Army major says the “Nintendo generation” has more fragile skeletons

A U.S. Army major blames the “Nintendo generation’s” choice of leisure activities on increased injuries in basic training.

A blog post on the U.S. Department of Defense’s official DVIDs media site (opens in new tab) (via Vice (opens in new tab)) more generally attributes the rise in injuries among recruits to reduced physical activity. However, Army major Jon-Marc Thibodeau, who serves as clinical coordinator at Fort Leonard Wood in Missouri, had a snappier way to sum it up in his quote.

“The ‘Nintendo Generation’ soldier skeleton is not toughened by activity prior to arrival, so some of them break more easily,” Thibodeau observed. It’s an unusual label to apply to the 18-to-25 year olds who are signing up for military service right now, given the fact that people of all ages have been tucking themself in front of a TV with some manner of Nintendo console plugged in for close to 40 years now.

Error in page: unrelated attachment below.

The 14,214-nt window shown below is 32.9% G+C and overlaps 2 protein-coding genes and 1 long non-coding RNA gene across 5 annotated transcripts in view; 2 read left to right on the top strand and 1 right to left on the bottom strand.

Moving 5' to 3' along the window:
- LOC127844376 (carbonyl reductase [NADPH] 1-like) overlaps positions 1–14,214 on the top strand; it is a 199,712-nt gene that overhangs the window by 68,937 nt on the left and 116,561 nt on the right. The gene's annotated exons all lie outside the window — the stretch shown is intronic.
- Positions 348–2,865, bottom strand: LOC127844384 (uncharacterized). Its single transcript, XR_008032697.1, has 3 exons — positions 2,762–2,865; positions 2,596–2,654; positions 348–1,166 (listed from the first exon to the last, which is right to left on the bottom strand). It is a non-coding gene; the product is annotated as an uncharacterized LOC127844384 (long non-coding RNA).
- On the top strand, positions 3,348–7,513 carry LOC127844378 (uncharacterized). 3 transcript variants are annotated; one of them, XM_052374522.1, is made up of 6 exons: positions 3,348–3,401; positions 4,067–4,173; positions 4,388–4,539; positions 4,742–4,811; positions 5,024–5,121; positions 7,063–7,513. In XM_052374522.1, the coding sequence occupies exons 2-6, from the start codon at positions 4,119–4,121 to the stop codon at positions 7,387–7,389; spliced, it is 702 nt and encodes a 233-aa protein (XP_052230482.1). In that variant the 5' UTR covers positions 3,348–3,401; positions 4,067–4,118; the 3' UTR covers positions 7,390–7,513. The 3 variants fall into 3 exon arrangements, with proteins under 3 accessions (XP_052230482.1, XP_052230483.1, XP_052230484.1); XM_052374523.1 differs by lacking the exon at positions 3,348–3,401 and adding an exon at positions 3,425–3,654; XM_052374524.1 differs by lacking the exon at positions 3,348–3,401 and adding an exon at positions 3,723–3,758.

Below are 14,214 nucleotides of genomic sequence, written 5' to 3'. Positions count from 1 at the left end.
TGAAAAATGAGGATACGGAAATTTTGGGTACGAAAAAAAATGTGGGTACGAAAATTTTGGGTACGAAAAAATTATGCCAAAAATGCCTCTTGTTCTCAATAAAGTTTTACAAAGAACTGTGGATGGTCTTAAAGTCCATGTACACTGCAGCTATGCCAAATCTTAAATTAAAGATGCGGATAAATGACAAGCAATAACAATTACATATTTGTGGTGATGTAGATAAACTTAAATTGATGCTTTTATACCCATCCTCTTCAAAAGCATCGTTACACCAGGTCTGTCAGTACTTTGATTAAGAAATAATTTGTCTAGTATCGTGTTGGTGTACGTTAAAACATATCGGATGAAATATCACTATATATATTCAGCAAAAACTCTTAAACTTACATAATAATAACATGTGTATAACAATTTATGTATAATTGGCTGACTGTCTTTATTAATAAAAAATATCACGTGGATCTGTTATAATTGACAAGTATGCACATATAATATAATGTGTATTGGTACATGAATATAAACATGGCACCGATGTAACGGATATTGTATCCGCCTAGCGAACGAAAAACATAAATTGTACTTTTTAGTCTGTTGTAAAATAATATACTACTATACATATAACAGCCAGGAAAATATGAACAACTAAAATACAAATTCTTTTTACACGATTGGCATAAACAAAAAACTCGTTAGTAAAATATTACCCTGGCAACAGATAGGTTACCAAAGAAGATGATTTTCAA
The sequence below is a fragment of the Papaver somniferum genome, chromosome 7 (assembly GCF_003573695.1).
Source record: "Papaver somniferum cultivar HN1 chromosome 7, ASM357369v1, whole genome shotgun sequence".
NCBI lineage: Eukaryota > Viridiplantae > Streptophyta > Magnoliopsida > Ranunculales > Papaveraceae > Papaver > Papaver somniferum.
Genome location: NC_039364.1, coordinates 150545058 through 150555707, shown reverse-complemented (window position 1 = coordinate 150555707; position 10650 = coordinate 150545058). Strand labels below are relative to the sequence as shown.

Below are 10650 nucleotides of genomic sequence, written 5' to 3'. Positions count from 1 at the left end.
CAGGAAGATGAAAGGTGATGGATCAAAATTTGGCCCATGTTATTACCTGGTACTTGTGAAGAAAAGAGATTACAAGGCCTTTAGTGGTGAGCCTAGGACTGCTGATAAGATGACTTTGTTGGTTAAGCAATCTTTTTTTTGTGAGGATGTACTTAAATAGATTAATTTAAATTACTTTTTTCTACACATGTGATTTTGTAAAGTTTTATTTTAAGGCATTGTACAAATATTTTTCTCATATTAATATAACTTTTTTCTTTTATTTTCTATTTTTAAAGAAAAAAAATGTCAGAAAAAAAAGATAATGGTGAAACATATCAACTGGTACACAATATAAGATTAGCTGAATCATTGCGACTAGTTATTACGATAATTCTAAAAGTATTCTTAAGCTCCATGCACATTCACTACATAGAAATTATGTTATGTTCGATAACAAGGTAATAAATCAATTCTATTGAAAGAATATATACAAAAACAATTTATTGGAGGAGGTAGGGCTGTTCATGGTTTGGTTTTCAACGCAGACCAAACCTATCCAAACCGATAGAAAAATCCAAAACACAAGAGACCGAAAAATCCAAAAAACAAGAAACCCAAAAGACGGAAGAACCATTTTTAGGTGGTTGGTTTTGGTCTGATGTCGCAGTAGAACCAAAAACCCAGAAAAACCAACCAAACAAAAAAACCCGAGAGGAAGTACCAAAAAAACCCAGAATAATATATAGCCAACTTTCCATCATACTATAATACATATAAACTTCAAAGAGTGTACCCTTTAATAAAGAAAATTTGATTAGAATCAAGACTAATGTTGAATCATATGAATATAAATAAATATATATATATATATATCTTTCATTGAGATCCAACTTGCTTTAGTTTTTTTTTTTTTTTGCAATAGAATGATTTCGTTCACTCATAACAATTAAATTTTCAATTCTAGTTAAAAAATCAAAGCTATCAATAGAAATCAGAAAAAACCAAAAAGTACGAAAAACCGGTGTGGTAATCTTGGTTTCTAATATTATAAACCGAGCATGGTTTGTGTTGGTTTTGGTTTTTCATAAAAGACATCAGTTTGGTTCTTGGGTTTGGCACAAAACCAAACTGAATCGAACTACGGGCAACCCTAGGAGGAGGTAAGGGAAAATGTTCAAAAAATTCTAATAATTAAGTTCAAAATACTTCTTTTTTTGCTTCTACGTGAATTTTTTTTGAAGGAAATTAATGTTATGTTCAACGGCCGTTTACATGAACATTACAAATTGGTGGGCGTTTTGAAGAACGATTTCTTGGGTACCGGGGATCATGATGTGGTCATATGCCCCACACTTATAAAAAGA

All manner of technology shifts could be attributed to Gen Z being less physically active on average than its forebears, as well as certain global events which encouraged many people to spend more time at home in the last couple years. But sure, we could also point a finger at those dang Nintendos like we’re a concerned parent group from 1988.

In any case, the post recommends that people who are considering signing up for the Army spend at least a few weeks preparing with a physical fitness program before they head to basic training in order to reduce their risk of injury.

Or if you aren’t planning to join the Army any time soon, you could just spend some quality time with the best Nintendo Switch games.

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